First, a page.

A randomized controlled trial of a cognitive-behavioral family intervention for pediatric recurrent abdominal pain

J Pediatr Psychol. 2005 Jul-Aug;30(5):397-408. doi: 10.1093/jpepsy/jsi063. Epub 2005 Feb 23.


Objective: To investigate whether the combination of standard medical care (SMC) and short-term cognitive-behavioral family treatment (CBT) in the treatment of recurrent abdominal pain (RAP) was more effective than SMC alone.

Methods: Children recently diagnosed with RAP via physician examination were randomized into SMC (n = 29) and SMC plus CBT (n = 40) groups. Outcome measures included multiple dimensions of child and parent reported child pain, somatization, and functional disability, and school absences and physician contacts.

Results: Children and parents participating in the combined SMC + CBT intervention reported significantly less child and parent reported child abdominal pain than children in the SMC intervention immediately following the intervention and up to 1 year following study entry, as well as significantly fewer school absences. Significant differences in functional disability and somatization were not revealed.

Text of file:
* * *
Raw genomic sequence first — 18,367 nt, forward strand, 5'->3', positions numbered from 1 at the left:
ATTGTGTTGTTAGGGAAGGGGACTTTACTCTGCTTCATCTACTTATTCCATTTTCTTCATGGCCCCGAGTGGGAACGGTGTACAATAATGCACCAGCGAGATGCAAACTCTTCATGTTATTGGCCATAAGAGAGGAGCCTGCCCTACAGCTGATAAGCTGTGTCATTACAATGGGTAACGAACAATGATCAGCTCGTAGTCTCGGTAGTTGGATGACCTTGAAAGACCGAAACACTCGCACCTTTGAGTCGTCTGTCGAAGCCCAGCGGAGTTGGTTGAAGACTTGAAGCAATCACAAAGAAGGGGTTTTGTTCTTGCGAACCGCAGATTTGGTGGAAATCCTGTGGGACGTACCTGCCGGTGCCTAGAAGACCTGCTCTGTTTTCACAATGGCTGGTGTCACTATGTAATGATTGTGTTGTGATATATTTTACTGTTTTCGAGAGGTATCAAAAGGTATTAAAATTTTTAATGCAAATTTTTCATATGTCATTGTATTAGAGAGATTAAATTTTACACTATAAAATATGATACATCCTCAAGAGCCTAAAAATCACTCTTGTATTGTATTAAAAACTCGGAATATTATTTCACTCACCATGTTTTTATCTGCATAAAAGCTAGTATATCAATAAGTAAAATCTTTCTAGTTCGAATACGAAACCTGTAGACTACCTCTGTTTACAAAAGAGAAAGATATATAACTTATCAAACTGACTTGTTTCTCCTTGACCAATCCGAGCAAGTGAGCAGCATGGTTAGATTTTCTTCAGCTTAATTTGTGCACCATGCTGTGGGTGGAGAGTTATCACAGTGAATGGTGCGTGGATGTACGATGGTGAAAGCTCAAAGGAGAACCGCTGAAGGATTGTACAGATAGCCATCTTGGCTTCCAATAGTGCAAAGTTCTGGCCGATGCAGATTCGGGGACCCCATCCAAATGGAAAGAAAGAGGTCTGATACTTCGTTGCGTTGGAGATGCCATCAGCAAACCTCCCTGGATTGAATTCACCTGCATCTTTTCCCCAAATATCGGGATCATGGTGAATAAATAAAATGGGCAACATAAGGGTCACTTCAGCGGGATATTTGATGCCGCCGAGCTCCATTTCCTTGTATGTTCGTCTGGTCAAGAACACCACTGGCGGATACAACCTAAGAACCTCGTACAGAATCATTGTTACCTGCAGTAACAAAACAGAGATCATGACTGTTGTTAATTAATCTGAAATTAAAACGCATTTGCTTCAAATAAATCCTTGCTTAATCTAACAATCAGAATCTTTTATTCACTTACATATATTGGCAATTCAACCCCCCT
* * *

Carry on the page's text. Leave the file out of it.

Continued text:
Conclusions: These results, in combination with previous studies, add support to the effectiveness of CBT intervention in reducing the sensory aspects of RAP. Results are discussed with respect to the cost-benefit of integrated medical and short-term psychological services.

Publication types

  • Clinical Trial
  • Randomized Controlled Trial
  • Research Support, Non-U.S. Gov't

MeSH terms

  • Abdominal Pain / economics
  • Abdominal Pain / epidemiology
  • Abdominal Pain / therapy*
  • Adolescent
  • Child
  • Cognitive Behavioral Therapy / economics
  • Cognitive Behavioral Therapy / methods*
  • Cost-Benefit Analysis
  • Demography
  • Female
  • Humans
  • Male
  • Pain Measurement
  • Recurrence
  • Severity of Illness Index
  • Somatoform Disorders / diagnosis
  • Somatoform Disorders / epidemiology